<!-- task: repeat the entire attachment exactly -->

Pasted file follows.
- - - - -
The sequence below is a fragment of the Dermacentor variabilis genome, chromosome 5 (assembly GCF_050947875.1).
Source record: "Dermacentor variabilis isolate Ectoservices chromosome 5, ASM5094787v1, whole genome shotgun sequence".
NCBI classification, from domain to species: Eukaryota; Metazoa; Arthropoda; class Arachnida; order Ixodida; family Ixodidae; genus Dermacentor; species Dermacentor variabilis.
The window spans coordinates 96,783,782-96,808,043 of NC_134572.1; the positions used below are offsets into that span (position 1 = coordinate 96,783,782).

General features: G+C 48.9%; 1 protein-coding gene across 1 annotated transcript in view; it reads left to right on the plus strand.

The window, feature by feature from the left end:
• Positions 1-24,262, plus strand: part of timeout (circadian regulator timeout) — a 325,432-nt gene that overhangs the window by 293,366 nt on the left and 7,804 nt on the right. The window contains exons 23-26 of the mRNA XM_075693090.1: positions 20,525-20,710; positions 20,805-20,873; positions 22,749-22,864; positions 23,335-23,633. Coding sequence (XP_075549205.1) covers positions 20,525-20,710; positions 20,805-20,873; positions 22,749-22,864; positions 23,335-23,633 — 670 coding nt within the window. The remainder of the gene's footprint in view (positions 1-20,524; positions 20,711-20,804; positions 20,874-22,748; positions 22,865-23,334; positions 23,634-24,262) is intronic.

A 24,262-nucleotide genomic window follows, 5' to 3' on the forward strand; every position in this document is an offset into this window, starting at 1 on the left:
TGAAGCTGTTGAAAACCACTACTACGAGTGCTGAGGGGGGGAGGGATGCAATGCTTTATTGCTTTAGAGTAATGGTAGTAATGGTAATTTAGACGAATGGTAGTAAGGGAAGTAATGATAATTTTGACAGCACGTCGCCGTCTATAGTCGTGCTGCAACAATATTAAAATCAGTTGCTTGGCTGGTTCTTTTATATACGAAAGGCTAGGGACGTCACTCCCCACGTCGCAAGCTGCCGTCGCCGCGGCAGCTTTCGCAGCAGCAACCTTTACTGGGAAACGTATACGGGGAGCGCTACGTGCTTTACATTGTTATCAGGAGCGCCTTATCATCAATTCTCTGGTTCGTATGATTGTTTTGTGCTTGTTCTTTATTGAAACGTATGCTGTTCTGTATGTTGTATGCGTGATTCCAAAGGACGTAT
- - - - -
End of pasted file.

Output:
The sequence below is a fragment of the Dermacentor variabilis genome, chromosome 5 (assembly GCF_050947875.1).
Source record: "Dermacentor variabilis isolate Ectoservices chromosome 5, ASM5094787v1, whole genome shotgun sequence".
NCBI classification, from domain to species: Eukaryota; Metazoa; Arthropoda; class Arachnida; order Ixodida; family Ixodidae; genus Dermacentor; species Dermacentor variabilis.
The window spans coordinates 96,783,782-96,808,043 of NC_134572.1; the positions used below are offsets into that span (position 1 = coordinate 96,783,782).

General features: G+C 48.9%; 1 protein-coding gene across 1 annotated transcript in view; it reads left to right on the plus strand.

The window, feature by feature from the left end:
• Positions 1-24,262, plus strand: part of timeout (circadian regulator timeout) — a 325,432-nt gene that overhangs the window by 293,366 nt on the left and 7,804 nt on the right. The window contains exons 23-26 of the mRNA XM_075693090.1: positions 20,525-20,710; positions 20,805-20,873; positions 22,749-22,864; positions 23,335-23,633. Coding sequence (XP_075549205.1) covers positions 20,525-20,710; positions 20,805-20,873; positions 22,749-22,864; positions 23,335-23,633 — 670 coding nt within the window. The remainder of the gene's footprint in view (positions 1-20,524; positions 20,711-20,804; positions 20,874-22,748; positions 22,865-23,334; positions 23,634-24,262) is intronic.

A 24,262-nucleotide genomic window follows, 5' to 3' on the forward strand; every position in this document is an offset into this window, starting at 1 on the left:
TGAAGCTGTTGAAAACCACTACTACGAGTGCTGAGGGGGGGAGGGATGCAATGCTTTATTGCTTTAGAGTAATGGTAGTAATGGTAATTTAGACGAATGGTAGTAAGGGAAGTAATGATAATTTTGACAGCACGTCGCCGTCTATAGTCGTGCTGCAACAATATTAAAATCAGTTGCTTGGCTGGTTCTTTTATATACGAAAGGCTAGGGACGTCACTCCCCACGTCGCAAGCTGCCGTCGCCGCGGCAGCTTTCGCAGCAGCAACCTTTACTGGGAAACGTATACGGGGAGCGCTACGTGCTTTACATTGTTATCAGGAGCGCCTTATCATCAATTCTCTGGTTCGTATGATTGTTTTGTGCTTGTTCTTTATTGAAACGTATGCTGTTCTGTATGTTGTATGCGTGATTCCAAAGGACGTAT